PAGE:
Over the past few weeks, Maine Coast Heritage Trust (MCHT) completed the purchase of a narrow strip of property in South Gouldsboro to provide shore access for clam harvesters and others seeking access to Bunker's Cove, Stave Island, and the Stave Island Bar.
Over the past two months, the shore access team has identified access points that are critical to Gouldsboro's clam harvester community. This post is an update on collaborations with local land trusts and promising developments in our work to protect shore access.
Gouldsboro's Shellfish Resilience Lab just received $20,000 from the Maine Shellfish Restoration and Resilience Fund to conduct experiments and collect data to address green crab predation that reduced survival in last summer's cohort of juvenile clams. This post describes what we plan to do.
Now that our first cohort of overwintering clams is in the Shellfish Resilience Lab's saltwater tank, we are learning how to maintain the lab's systems. Some of what we are learning may be unique to the Gouldsboro lab, but some of it is knowledge that other towns might use if they decide to raise and overwinter clams. This post shares some of what we've learned from the cold days and low tides this January and February.
Just after Christmas, shellfish harvester and committee member Mike Cronin took Pauline Angione and Vicki Rea on a driving and walking tour of some of the shore areas that he uses to get down to clam flats. Come along and see some of what they saw.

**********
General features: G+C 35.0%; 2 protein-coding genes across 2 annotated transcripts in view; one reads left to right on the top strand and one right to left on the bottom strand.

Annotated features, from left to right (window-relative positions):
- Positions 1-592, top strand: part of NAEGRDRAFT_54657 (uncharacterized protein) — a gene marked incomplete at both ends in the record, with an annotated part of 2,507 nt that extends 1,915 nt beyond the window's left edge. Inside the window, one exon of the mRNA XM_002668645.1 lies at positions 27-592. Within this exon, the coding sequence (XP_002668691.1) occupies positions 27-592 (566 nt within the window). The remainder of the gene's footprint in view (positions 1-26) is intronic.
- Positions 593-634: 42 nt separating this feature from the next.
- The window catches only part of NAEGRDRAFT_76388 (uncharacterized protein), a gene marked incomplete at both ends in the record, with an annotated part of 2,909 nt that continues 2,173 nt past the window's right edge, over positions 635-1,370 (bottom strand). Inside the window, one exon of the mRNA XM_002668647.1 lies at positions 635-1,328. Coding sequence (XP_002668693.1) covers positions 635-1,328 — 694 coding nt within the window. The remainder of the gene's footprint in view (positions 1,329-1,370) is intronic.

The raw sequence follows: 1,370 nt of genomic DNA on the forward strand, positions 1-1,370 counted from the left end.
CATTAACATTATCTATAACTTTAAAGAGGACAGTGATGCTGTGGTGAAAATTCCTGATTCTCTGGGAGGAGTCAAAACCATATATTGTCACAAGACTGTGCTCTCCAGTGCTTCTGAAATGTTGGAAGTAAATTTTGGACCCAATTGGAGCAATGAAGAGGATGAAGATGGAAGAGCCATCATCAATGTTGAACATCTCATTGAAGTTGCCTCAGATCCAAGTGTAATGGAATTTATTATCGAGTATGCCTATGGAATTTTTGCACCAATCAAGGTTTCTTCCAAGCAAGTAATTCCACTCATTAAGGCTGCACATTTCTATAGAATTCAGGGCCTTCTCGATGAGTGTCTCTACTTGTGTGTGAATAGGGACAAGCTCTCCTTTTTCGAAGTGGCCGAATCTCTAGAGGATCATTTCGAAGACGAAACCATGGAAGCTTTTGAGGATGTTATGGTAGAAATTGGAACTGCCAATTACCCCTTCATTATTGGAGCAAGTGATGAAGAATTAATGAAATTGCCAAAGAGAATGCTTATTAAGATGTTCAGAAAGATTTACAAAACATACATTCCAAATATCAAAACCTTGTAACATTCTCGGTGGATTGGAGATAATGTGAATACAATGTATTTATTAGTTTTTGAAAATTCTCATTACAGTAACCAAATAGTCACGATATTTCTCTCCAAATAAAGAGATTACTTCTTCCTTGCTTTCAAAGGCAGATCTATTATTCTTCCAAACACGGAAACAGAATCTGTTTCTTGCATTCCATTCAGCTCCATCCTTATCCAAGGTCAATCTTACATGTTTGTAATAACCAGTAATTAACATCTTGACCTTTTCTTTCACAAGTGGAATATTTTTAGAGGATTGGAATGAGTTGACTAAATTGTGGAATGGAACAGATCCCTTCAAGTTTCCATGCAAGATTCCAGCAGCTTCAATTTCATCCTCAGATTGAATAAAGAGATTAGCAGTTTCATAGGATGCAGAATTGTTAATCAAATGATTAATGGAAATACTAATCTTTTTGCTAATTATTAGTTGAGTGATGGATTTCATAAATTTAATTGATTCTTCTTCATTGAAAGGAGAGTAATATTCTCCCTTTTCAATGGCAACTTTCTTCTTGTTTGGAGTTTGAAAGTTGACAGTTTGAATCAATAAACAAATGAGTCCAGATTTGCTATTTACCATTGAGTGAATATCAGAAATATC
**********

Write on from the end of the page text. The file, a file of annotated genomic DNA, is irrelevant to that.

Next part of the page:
The Island Institute published a report on Maine's working waterfronts and shore access that is essential reading. it puts together the pieces of this puzzle in a way that makes it possible to see solutions. Maine's future depends on getting this right.
Gouldsboro's shellfish committee places recruitment boxes along the shore to gather data about recruitment density. Identifying the bays and coves where recruitment is strongest is important when deciding where to focus restoration efforts. On December 17th we opened up the recruitment boxes that had been sitting out on mudflats during summer and fall. Opening up the boxes is kind of exciting. What will we find?
On November 16, 2021, a team of volunteers retrieved and processed the 10 nursery trays that had been floating in the old lobster pound behind Gouldsboro’s Shellfish Resilience Lab in Bunker’s Harbor. This is a report on what they did and what they found. It also looks ahead to what these findings mean for work in 2022.
The Shore and Storm project will identify where Gouldsboro is vulnerable to severe damage and disruption from sea-level rise, storms, and storm surge. Much of that work depends on information from residents. But we also need assistance from hydrologists and other experts who can use maps and projections from the Maine Geological Survey to identify future trouble spots. Gouldsboro has contracted with FB Environmental for that expertise.
Gouldsboro's shellfish committee met on the evening of December 15, 2021, and began identifying high-priority access points for important harvest areas. This post describes that process and looks ahead to future work.